Another way The Clone Wars built a loyal fanbase was the way it delivered moments of fan service. Unlike fan service in The Rise of Skywalker, which feels like a misguided parent trying to impress their kid, showrunner Dave Filoni balances fan service to work in tandem with the story. One example comes in the opening of the second episode, when Anakin has a private liaison with Padme via hologram. Little details like the way she nurses her stomach, alluding to her pregnancy or Kevin Kiner’s subtle use of ‘Across the Stars’, the Love Theme for the doomed couple, don’t overpower the scene, but are little details that keen eyed and eared fans will appreciate. Then there is the revelation that Obi-Wan Kenobi has been aware of Anakin and Padme’s relationship, which makes his sense of failing Anakin more prevalent. He knew Anakin was repressing emotions the Jedi forbid, and he left them to fester in the young man’s mind, leading to the Chosen One’s destructive, emotional attachments.
While a strong start to the final season, there are still the familiar trappings of the show, which are inherent in a family-friendly focused animation show. The third episode lacks the pace of the first two, and takes a break to teach younger and (sadly) some older viewers, important life lessons. They are interesting ones, such as pacifism during war time and the concept of ‘evil winning from good people doing nothing’, but it is one that the show has covered before since season 1.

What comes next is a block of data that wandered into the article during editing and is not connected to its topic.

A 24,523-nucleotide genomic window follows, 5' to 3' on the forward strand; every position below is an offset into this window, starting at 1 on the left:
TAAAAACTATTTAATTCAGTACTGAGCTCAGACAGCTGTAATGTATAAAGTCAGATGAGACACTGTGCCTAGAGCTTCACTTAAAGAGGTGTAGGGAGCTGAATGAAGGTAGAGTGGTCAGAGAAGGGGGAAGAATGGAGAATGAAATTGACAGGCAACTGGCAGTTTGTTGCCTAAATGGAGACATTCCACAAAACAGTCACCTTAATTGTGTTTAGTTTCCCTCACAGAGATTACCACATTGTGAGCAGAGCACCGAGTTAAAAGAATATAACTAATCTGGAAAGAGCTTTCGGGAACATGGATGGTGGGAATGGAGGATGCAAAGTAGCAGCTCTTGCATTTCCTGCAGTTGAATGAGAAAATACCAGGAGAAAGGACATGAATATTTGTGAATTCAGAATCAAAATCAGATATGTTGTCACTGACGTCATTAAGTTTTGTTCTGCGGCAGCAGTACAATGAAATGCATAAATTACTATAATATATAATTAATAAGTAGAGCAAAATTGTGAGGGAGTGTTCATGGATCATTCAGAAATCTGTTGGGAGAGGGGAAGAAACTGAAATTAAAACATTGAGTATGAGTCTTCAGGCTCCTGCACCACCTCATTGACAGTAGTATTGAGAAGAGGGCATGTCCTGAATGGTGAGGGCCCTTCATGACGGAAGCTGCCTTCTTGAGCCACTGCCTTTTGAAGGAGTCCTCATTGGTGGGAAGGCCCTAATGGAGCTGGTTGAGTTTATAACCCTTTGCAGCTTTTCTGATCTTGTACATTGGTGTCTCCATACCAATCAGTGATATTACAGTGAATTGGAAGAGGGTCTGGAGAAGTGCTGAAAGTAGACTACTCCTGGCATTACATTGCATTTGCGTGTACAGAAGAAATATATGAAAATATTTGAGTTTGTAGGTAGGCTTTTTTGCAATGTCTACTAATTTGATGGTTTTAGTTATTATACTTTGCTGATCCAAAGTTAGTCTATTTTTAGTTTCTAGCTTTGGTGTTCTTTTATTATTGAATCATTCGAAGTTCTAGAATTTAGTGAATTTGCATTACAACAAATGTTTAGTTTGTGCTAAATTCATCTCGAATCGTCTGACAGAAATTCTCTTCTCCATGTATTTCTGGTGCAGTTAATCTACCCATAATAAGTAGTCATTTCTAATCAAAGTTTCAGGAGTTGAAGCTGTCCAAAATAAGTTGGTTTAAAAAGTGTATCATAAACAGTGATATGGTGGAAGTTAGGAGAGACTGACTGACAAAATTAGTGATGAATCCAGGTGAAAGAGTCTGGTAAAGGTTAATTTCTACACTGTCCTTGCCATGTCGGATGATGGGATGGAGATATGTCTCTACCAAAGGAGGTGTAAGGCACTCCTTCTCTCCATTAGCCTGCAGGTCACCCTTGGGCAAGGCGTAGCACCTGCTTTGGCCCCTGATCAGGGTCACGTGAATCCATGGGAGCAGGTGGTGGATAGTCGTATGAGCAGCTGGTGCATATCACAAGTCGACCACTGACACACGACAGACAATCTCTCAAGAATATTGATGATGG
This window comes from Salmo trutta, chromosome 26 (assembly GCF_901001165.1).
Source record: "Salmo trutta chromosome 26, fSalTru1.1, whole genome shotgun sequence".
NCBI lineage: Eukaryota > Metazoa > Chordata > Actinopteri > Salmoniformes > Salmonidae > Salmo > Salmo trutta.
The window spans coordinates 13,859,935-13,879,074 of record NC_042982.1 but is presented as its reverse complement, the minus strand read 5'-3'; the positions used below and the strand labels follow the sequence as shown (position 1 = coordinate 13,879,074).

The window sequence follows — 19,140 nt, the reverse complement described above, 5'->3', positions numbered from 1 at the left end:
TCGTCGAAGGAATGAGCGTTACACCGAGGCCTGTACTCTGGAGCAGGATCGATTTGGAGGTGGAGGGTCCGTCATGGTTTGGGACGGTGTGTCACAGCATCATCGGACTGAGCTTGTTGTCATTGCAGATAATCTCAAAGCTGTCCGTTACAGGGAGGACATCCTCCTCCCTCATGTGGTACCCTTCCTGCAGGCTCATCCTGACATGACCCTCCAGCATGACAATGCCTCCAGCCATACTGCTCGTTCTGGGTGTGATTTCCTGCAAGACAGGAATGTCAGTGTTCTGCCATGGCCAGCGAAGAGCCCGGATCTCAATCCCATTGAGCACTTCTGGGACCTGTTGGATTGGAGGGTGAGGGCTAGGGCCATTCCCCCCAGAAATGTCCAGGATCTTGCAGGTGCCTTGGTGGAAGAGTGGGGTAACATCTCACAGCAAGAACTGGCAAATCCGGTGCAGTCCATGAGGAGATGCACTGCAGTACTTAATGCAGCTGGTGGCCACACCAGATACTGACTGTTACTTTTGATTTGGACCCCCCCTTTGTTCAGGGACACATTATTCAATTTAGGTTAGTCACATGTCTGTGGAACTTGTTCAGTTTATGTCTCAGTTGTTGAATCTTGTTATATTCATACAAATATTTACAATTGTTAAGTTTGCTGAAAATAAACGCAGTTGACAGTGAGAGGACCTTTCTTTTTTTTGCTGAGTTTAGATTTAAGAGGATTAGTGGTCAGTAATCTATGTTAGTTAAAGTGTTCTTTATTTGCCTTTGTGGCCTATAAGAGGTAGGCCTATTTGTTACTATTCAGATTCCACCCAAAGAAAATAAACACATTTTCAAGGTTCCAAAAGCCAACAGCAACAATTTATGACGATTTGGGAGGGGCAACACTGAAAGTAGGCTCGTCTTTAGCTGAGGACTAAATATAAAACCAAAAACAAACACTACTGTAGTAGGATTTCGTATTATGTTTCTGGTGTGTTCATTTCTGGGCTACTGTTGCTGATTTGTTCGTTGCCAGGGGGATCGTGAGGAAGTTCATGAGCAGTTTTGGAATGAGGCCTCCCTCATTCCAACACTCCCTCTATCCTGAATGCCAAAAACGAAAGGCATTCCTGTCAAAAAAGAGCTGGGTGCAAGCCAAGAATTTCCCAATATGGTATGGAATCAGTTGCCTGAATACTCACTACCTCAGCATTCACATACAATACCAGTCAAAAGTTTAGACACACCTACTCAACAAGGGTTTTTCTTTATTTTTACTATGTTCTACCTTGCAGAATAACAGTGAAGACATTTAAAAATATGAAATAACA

There are cool action scenes as the Clones defend the native village from the Droids, but it offers nothing that isn’t already addressed in the arc. Rex spells out the overarching theme of cold, emotionless disregard for human life to the natives (and the audience) through Echo and his transformation into something more machine than man (something Anakin should take note of). That idea of valuing sentient life is also seen in the villains of the arc; humanoid-spider Admiral Trench’s half robotic appearance and the more internalised inhuman view of dial-radio power Wat Tambor. Tambor constantly refers to Echo as his ‘experiment’ and has no regard for the loss of human life but the concern of the loss of his money and property (sound familiar?).
The final episode acts as a fitting conclusion of the arc, blending all the strengths that came prior; cinematic action that capture the scale of a galactic war; character driven moments such as Anakin’s rage filled slaughter of Admiral Trench as Kiner utilises the menacing Imperial March; and moments of fan service, like a Samuel L Jackson level threat towards the bewildered Droids. The Clone Wars rages on and thankfully nothing has changed.